Yuha Desert Border Fence Complete – September 2020

Fifteen miles of 30-foot-high primary bollard fence has been completed in the Yuha desert, just west of Calexico, California. Below is a map of the location, showing the area the fence covers. This area was wide open before the new fence was built.

It seemed to me in the area that the Border Patrol agents have much higher morale now than last year when the area was unsecured and fake refugees were crossing every day by the hundreds. Last year, I often heard agents talk about how soon they could retire. Now, it seems like they feel more empowered to do their job and are much more enthusiastic.

Bollard fence is being built all along the border in California, Arizona and New Mexico. There may be some gaps, if so, I will show it when I find them. In general, though, this new bollard fence is a tremendous improvement over the old fence.

Primary Bollard Fence in the Yuha desert 100% completed.

This is panoramic image of the fence on the western side of the Yuha Desert. The fence ends on the left at a ridge at the edge of the Jacumba wilderness. On the far left of the image is part of Signal Mountain, a local landmark across the border in Mexico.

You can click on the panoramic images and expand them with a touch screen for a better view.

Western side of Yuha desert

Secondary fences may be necessary in some places. The secondary fence is to prevent those who may get past the primary fence from escaping into the brush, before a border patrol agent can apprehend him. It does not have to be as formidable or as expensive and the primary fence. It have been reported that any secondary fences necessary will be constructed in the next phase, if Trump is re-elected.

The fence entirely finished in this area, but at time of this photo was taken, they were still working on the border road as here.

Close-up view looking east towards Mount Signal.

The photo below is taken a little further to the east in the middle of the Yuha Desert looking twoards Mt. Signal. The mountain is named Signal Mountain, as you might guess, because they used to send signals from the top of the mountain. Because they were still working on the border road, I could not get closer to the border here.

In the middle of the Yuha Desert looking towards Mt. Signal.

This photo shows the new fence as it crosses over the foothills of Mt. Signal.

This photo was taken next to the the All-American irrigation canal looking towards the west at Mt. Signal.

View from the All-American Canal looking west toward Mt. Signal


These photos reveal the Obama concept of a secure border fence as implemented earlier. This is the fence in the same area, the Yuha Desert, before the new Trump bollard fence was constructed. Many liberals/leftests said the new 30-foot-high bollard fence was just a minor upgrade of the existing, secure Obama fence. Most of the fence along the border was much like this, if there even was a barrier at all, before the Trump fence was built. The Obama fence was one designed to fail and it served that purpose well.

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This video is my initial report on the Yuha Desert and surrounding area from July, 2019, before the current bollard fence was started.

This video shows an example of how they used to drive vehicles through the older, existing fence in this area carrying illegal aliens or a load of drugs. The night vision part of video in this clip was recorded by the Border Patrol of El Centro Sector. The new 30-foot bollard fence totally stops vehicles from driving through and greatly reduces the number of illegals crossing on foot.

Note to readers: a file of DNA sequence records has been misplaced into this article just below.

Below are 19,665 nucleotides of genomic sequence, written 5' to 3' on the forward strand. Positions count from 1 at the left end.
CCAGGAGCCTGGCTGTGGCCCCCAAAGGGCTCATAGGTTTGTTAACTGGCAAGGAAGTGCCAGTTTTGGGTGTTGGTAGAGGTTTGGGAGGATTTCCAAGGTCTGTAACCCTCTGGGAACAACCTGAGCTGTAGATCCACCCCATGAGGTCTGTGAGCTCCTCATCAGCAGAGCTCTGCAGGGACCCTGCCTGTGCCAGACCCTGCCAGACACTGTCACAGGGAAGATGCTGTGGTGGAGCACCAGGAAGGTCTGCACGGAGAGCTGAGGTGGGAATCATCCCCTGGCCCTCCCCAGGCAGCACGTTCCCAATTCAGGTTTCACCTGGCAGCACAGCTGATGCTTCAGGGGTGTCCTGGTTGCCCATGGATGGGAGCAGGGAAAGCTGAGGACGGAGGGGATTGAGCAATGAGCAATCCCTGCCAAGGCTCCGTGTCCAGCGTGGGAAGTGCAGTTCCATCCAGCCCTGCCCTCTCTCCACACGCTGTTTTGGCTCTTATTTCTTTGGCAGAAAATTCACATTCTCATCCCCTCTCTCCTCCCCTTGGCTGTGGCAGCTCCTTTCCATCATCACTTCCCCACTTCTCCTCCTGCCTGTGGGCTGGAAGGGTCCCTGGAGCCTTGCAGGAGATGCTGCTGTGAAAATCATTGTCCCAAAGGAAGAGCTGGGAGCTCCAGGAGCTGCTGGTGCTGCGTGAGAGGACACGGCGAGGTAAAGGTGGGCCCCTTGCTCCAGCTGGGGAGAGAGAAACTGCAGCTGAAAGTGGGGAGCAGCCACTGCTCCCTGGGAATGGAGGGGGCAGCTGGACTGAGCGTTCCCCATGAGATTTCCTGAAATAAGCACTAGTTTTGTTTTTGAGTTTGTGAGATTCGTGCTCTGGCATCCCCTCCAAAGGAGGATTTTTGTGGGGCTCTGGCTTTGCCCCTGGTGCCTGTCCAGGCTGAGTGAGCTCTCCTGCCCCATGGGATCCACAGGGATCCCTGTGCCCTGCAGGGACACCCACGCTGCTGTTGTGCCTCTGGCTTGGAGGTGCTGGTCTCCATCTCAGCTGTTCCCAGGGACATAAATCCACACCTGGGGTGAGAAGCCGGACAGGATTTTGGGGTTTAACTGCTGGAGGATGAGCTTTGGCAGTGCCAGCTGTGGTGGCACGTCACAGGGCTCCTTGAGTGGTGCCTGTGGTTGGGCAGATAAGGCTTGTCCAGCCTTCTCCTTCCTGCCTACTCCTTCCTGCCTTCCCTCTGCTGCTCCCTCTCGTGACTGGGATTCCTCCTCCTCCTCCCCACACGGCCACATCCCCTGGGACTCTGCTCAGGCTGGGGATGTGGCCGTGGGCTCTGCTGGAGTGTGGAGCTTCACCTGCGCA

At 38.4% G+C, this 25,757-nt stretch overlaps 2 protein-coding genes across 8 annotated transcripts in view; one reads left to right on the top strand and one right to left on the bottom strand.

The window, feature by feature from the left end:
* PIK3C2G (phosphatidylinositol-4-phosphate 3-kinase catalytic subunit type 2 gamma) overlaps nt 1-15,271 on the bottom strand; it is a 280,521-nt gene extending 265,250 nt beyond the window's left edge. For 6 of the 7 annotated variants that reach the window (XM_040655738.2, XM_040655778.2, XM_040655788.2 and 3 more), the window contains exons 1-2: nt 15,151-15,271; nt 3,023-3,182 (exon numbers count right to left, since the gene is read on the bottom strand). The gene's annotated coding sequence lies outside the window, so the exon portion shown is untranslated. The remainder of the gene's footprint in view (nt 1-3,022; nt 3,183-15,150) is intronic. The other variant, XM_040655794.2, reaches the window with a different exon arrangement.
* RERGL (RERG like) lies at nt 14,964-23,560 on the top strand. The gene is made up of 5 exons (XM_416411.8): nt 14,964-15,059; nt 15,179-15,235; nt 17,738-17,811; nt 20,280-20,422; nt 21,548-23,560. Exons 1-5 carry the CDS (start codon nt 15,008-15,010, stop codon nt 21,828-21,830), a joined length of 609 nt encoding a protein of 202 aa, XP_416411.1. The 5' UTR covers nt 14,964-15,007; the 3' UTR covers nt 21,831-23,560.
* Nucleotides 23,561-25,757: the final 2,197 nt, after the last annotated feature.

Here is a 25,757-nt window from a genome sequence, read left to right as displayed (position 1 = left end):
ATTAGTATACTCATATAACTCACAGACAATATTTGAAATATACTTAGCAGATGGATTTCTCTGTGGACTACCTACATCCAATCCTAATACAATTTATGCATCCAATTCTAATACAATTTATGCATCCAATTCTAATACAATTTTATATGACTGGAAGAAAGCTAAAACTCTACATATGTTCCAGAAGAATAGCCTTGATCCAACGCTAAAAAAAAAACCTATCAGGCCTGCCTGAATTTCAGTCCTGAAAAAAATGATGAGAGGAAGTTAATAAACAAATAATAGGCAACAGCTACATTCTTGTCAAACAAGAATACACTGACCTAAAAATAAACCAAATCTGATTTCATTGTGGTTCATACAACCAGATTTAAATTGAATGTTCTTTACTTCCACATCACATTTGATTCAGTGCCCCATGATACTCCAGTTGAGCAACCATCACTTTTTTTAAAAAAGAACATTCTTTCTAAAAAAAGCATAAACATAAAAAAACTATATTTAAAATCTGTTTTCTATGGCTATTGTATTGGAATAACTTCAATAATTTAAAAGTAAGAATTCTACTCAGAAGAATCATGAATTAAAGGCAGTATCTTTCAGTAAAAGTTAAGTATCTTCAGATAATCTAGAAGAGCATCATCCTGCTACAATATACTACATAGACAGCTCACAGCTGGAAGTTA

There used to be 15-18 water stations for illegal aliens that the radical, open-borders organization, Border Angels, put in this area. Most have disappeared, presumably because there are not many illegal crossers in the Yuha Desert any longer. There are still at least 3-4 water stations near the neighboring Jacumba Wilderness, though, where work on a bollard fence has not yet been completed. The new bollard fence will, no doubt, save many lives of those who would otherwise have tried to cross the border illegally.

The Real Border Fence

Jacumba Border Fence Update (Skull Valley) for September, 2020

In early September, a new fence was being built in the Jacumba Wilderness. It’s called the Jacumba Wilderness, because it is an isolated, often extremely rocky area which few people visit, except for hikers and off-roaders. The Jacumba Wilderness is about 11 miles wide. There has been no border barrier at all other than the ruggedness of the natural terrain.

Location of Skull Valley

There are a couple of valleys in the Wilderness, where they are building 30-foot bollard fence. This photo below is of the Skull Valley, named apparently for those who unsuccessfully try to cross in this area. The contractor has built a paved road into the area.

Click on the image to expand the view.

New fence going up in Skull Valley of Jacumba Wilderness

View to the West in Skull Valley in the Jacumba Wilderness
View to the east in Skull Valley in the Jacumba Wilderness.

Below is video from last year of the Jacumba area. A crew is also staging near the town of Jacumba and will be expanding the existing 15-foot high border fence in that area. They are preparing to extend the fence up slopes in that area and probably will be replacing 0.7 miles of old landing mat fence near the small town of Jacumba.

Earlier report on the Jacumba area from 2019

Otay Mountain Border Fence – June 2020 Update

General Semonite promised to extend the border fence right over Otay Mountain last September when Trump visited the border. See the video near the bottom of this post. Work has started recently on this project in San Diego.

This map shows the construction area on the left, represented by a yellow line. It is 1.5 miles long and they are building a double fence on this stretch, so about 3 miles of fence total is being built. There are about 3 miles of bollard fence (shown in green), which has probably been there since the GW Bush era, about 12 years. The new construction will join up with this existing fence. You can photos of the existing fence in the video near the bottom of this post.

On the other side of Otay mountain near Tecate there will still be a stretch of about 7 miles (shown as a red line) that has no border barrier and this very close to Tijuana. It is in a rugged mountainous area and the Tijuana river crisscrosses the border there in one place. I have not heard that there is a project to build a border fence in this area.